I am pleased that this year the office of refugee resettlement 
received a comparably generous level of funding in this lean budgetary 
time. Yet the amount is still pale in comparison to what local 
communities need and to the funding level originally intended by 
Congress. I am hopeful that the committee in the future will impart the 
greatness, at least discuss the importance of the Federal 
responsibility in this area, and would ask the chairman and the ranking 
member if they would just for a moment engage me in a colloquy on this 
matter.
  Mr. PORTER. Mr. Chairman, will the gentleman yield?
  Mr. CONDIT. I yield to the gentleman from Illinois.
  Mr. PORTER. Mr. Chairman, I am pleased to engage my colleague from 
California in a colloquy. I understand that this is an issue of Federal 
accountability, and I share the gentleman's concern for local areas 
strapped by the demands of refugee resettlement. While there may be 
more to be done, I believe that the increase in funding for the office 
of refugee settlement over the administration's request represents our 
real commitment to these programs.
  However, I would be pleased to work with the gentleman in the future 
to assure that this issue continues to receive the committee's full 
attention. I will be happy to work with the gentleman from California 
[Mr. Condit] and the gentleman from Wisconsin [Mr. Obey] during the 
conference on this matter.
  Mr. CONDIT. Reclaiming my timing, I thank the gentleman from Illinois 
for entering into this colloquy. I also want to thank the chairman for 
all his hard work on this legislation. I realize the difficult 
balancing act which it represents, and so I greatly appreciate the 
gentleman's effort to protect the current funding for refugee 
assistance. It also goes without saying any additional funding which 
may emerge in conference with the Senate would be most helpful.
  Mr. OBEY. Mr. Chairman, will the gentleman yield?
  Mr. CONDIT. I yield to the gentleman from Wisconsin. I commend him 
for his successful effort in assuring a more substantive level of 
funding for refugees and his assistance in the bill which is before us 
today.
  Mr. OBEY. Mr. Chairman, I thank the gentleman for helping us to raise 
this issue because it is important for Members to understand what is 
happening. I happen to share the problem that the gentleman has in his 
district.
  The CHAIRMAN. The time of the gentleman from California [Mr. Condit]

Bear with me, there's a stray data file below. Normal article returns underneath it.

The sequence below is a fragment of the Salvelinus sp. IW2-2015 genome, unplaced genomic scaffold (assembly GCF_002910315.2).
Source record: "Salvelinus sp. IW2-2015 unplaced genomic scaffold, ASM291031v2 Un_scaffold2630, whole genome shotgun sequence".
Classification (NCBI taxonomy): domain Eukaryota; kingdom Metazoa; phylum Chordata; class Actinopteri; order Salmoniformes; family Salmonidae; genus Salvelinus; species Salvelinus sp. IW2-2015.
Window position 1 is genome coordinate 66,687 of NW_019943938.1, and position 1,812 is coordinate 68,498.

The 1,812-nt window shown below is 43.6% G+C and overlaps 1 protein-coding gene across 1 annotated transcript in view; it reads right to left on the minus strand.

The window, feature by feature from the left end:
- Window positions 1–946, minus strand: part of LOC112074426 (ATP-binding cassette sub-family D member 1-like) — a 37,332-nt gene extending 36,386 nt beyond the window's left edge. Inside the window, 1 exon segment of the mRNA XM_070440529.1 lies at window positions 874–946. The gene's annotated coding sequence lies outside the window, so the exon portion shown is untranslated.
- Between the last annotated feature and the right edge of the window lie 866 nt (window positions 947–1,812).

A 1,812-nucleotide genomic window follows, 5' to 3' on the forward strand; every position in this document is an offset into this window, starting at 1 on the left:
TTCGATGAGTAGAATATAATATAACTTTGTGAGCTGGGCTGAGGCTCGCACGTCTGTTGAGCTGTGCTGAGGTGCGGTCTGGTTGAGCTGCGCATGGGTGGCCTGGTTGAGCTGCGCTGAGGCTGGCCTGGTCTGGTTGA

has expired.
  (On request of Mr. Obey, and by unanimous consent, Mr. Condit was 
allowed to proceed for 3 additional minutes.)
  Mr. CONDIT. I yield to the gentleman from Wisconsin.
  Mr. OBEY. The gentleman referred to Hmong refugees. For those people 
who do not understand who they are, during the Vietnam war, the Hmong 
did our CIA's dirty work in Laos. They took a lot of guff. They 
suffered a lot of casualties. When the war effort collapsed, a lot of 
them came to this country. More are now coming. If we did not want to 
incur more obligation to the Hmong, then we should not have asked for 
their help undercover during the Vietnam war. It is just that simple.
  They performed a service for this country and that is the reason that 
they are now here, because their country has collapsed. The problem, 
however, is that when the Federal Government made a foreign policy 
decision to allow them into this country, it did not follow up that 
decision with the provision to deliver adequate support to the local 
districts so that education costs, welfare costs, and other costs would 
not have to be borne by local taxpayers who never made that foreign 
policy decision.
  That is why, during the immigration bill, I tried to offer an 
amendment which would correct the problem, because I think that there 
is a bigger problem than just the absence of money. I think the current 
system is broken. The problem is that refugees are abandoned at the 
doorstep of the local welfare office. This condemns those refugees to 
the welfare treadmill and it condemns local communities to having to 
pay large amounts of their support.

  Mr. Chairman, that is why I tried on the immigration bill last year 
to require private voluntary organizations to actually assume their 
obligations and become true sponsors of refugees through an intensive 
case management approach of job skills and that our proposal would have 
barred able-bodied refugees from any cash assistance during their first